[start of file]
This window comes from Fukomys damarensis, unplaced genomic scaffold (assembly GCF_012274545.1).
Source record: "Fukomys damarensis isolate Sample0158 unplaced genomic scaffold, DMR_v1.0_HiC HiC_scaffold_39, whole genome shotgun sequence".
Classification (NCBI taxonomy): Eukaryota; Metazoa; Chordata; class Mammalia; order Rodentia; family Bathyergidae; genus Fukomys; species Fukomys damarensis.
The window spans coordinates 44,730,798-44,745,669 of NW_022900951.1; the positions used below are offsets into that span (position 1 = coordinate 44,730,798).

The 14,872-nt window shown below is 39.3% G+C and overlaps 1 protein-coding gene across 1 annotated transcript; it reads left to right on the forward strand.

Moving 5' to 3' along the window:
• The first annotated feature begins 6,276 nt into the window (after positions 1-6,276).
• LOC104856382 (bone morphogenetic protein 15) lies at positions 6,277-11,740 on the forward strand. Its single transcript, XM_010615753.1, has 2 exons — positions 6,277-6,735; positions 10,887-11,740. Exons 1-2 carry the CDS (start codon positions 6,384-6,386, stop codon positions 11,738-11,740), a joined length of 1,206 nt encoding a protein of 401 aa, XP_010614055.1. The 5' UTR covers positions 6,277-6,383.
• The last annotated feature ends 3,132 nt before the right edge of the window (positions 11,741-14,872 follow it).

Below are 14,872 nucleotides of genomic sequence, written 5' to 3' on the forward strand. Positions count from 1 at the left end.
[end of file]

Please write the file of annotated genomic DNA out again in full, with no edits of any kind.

This window comes from Fukomys damarensis, unplaced genomic scaffold (assembly GCF_012274545.1).
Source record: "Fukomys damarensis isolate Sample0158 unplaced genomic scaffold, DMR_v1.0_HiC HiC_scaffold_39, whole genome shotgun sequence".
Classification (NCBI taxonomy): Eukaryota; Metazoa; Chordata; class Mammalia; order Rodentia; family Bathyergidae; genus Fukomys; species Fukomys damarensis.
The window spans coordinates 44,730,798-44,745,669 of NW_022900951.1; the positions used below are offsets into that span (position 1 = coordinate 44,730,798).

The 14,872-nt window shown below is 39.3% G+C and overlaps 1 protein-coding gene across 1 annotated transcript; it reads left to right on the forward strand.

Moving 5' to 3' along the window:
• The first annotated feature begins 6,276 nt into the window (after positions 1-6,276).
• LOC104856382 (bone morphogenetic protein 15) lies at positions 6,277-11,740 on the forward strand. Its single transcript, XM_010615753.1, has 2 exons — positions 6,277-6,735; positions 10,887-11,740. Exons 1-2 carry the CDS (start codon positions 6,384-6,386, stop codon positions 11,738-11,740), a joined length of 1,206 nt encoding a protein of 401 aa, XP_010614055.1. The 5' UTR covers positions 6,277-6,383.
• The last annotated feature ends 3,132 nt before the right edge of the window (positions 11,741-14,872 follow it).

Below are 14,872 nucleotides of genomic sequence, written 5' to 3' on the forward strand. Positions count from 1 at the left end.